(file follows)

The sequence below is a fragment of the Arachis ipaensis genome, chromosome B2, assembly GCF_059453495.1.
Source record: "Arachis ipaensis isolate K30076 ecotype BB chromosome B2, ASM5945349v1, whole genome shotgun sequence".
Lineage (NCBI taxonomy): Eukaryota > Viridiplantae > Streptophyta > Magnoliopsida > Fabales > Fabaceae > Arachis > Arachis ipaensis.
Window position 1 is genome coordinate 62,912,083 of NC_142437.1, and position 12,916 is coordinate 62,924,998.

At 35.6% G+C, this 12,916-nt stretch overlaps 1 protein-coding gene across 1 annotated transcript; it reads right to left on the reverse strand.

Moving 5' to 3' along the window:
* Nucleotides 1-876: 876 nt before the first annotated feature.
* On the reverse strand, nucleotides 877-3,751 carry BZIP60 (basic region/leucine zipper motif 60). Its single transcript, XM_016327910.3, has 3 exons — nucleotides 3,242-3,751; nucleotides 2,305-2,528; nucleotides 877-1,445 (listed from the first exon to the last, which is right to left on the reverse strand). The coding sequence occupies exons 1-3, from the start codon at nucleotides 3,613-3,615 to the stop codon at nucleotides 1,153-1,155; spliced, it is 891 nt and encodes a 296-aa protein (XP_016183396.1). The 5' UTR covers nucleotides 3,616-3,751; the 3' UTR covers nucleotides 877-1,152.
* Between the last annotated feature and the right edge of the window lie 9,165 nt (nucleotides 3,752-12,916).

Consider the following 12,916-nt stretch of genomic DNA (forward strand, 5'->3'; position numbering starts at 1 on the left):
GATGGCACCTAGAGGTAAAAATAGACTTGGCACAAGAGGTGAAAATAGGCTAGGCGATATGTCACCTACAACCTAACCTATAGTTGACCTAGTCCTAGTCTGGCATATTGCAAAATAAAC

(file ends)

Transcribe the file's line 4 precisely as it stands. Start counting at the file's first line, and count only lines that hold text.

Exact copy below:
Window position 1 is genome coordinate 62,912,083 of NC_142437.1, and position 12,916 is coordinate 62,924,998.